Among the poverty-alleviation interventions undertaken by government and civil society organizations in Bangladesh are food-based strategies designed to increase incomes and to alleviate micronutrient deficiencies. Starting in 1994, credit and training in small-scale vegetable varieties were provided to women who grow vegetables on small plots of land on or near their household compounds in Saturia. In Mymensingh and Jessore technical advice in polyculture fish production was provided. These technologies had been developed by the World Fish Center and were disseminated in two ways. In Mymensingh, they were distributed to individual households that owned fishponds via a fisheries project that began in 1990. In Jessore, they were introduced via a medium-sized local NGO, Banchte Shekha, which arranged long-term pond leases managed by groups of 5 to 20 women who received credit and training starting in 1993.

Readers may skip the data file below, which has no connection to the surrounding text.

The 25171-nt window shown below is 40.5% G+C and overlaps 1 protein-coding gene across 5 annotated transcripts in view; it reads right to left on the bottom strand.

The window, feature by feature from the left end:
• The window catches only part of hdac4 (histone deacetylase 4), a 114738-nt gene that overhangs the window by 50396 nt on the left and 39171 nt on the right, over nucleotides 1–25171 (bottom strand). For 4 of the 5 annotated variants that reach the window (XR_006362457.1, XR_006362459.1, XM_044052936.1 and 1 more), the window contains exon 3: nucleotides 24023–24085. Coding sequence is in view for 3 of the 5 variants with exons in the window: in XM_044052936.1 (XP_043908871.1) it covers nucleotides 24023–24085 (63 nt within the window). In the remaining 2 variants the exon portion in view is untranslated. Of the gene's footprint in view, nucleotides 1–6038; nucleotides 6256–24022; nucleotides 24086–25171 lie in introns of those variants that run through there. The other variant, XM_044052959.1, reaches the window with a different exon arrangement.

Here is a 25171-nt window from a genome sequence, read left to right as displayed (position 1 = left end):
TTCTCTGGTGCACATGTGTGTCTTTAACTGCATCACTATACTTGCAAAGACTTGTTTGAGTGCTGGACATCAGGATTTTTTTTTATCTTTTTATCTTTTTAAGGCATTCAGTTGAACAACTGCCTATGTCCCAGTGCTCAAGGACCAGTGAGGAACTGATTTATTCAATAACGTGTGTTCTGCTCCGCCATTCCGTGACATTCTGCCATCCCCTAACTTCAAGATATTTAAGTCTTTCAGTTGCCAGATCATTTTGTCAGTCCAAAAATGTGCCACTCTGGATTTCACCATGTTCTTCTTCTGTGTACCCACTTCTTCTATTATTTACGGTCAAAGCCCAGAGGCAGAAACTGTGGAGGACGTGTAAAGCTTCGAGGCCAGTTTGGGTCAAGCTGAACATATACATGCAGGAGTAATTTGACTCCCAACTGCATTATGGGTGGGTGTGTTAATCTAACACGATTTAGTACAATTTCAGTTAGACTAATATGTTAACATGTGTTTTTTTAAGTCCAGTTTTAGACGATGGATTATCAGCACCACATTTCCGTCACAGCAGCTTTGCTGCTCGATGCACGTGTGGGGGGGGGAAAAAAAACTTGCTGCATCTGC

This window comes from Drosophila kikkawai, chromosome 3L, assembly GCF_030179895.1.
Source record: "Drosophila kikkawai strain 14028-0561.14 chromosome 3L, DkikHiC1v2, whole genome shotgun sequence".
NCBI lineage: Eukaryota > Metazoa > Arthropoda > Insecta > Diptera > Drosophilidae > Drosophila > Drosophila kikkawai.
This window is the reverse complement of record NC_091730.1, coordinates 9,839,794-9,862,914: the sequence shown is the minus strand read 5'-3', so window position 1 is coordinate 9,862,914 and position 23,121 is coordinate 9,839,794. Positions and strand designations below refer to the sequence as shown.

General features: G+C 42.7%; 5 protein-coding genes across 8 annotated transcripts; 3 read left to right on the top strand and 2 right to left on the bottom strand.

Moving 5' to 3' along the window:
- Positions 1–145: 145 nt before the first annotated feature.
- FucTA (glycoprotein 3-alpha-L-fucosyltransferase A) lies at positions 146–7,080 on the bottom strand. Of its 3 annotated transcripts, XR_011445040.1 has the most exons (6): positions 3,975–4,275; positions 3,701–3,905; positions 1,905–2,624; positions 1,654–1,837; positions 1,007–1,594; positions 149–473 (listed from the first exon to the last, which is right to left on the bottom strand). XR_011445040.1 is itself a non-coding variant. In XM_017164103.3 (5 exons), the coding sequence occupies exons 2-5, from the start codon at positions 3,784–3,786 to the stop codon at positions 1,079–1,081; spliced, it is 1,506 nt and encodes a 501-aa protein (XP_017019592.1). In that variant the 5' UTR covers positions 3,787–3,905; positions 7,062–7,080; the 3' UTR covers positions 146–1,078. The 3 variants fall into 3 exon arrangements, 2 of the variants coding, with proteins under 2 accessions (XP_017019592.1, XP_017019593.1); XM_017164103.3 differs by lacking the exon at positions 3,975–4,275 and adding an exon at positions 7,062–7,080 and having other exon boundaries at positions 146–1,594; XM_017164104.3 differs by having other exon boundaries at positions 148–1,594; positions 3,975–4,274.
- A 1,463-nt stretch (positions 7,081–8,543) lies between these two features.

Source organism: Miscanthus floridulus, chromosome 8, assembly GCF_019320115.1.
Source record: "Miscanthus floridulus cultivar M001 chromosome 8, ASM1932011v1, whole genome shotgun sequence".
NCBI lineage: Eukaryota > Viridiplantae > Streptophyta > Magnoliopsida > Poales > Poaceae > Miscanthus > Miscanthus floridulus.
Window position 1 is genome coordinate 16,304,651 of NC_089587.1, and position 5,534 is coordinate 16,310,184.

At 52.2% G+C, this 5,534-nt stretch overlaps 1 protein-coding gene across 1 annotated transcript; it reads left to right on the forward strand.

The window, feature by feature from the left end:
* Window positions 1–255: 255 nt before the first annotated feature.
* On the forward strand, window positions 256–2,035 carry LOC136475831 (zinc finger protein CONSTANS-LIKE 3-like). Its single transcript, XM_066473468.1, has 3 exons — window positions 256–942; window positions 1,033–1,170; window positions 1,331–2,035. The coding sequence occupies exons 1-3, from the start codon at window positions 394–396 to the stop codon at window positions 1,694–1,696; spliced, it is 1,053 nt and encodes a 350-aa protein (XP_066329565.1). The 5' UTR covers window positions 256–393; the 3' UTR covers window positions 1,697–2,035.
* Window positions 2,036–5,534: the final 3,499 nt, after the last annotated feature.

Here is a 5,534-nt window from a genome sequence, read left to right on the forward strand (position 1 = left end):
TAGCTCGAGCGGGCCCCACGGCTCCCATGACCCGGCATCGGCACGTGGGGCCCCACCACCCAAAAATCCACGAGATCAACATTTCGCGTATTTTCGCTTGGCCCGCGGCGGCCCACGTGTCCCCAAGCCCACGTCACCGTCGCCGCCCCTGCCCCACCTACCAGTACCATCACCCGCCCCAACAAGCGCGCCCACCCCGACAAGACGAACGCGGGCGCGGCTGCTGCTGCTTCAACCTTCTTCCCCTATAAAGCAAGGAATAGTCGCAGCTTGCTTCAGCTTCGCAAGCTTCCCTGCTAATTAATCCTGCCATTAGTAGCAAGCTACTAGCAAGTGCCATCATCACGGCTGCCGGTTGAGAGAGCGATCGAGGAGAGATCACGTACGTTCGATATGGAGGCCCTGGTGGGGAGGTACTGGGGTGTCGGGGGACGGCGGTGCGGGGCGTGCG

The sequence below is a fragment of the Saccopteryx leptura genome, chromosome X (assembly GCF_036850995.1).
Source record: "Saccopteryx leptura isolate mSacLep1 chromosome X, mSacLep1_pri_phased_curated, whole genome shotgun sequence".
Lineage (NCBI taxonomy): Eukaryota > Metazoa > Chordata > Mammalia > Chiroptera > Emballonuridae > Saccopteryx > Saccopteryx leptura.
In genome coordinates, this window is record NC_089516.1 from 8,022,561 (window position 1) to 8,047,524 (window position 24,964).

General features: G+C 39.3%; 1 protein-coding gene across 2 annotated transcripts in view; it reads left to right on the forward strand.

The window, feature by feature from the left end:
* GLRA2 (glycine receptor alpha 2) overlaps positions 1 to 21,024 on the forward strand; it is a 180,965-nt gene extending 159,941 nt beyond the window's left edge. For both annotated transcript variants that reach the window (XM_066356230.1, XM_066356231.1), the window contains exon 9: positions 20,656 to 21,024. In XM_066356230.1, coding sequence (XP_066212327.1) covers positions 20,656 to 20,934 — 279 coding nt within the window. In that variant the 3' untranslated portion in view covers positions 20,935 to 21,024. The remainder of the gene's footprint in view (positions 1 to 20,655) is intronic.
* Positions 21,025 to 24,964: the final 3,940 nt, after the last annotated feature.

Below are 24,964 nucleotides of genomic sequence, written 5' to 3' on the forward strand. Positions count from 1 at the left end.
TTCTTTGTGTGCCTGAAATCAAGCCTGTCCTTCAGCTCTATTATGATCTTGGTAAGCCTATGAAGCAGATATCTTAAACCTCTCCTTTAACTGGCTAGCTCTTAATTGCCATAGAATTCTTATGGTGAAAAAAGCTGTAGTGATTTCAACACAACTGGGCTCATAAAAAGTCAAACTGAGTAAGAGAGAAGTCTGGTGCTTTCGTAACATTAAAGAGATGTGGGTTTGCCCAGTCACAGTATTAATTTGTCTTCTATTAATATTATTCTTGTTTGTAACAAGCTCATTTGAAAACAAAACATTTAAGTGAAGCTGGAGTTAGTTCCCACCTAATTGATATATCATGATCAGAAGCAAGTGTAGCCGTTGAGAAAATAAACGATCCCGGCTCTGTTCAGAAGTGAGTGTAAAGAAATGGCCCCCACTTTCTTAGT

This brief focuses on the long-term impact of these improved vegetable and fish technologies, and whether early adoption is an important factor in alleviating poverty and improving nutritional status. A summary of the long-term impacts of the early adoption of three agricultural interventions on household consumption, assets, and incomes; nutrient availability and intake; and individual nutritional status is presented. Across all three sites, the biggest returns to early adoption were in the privately owned fishpond sites, where clear long-term gains were found in terms of household consumption, assets, and aggregate nutrient availability. For the improved vegetable sites, the emphasis on targeting women enabled a technology with minimal income gains to achieve substantial impacts on nutritional status.
IFPRI, Washington, USA/CPRC, Manchester, UK, 4 pp.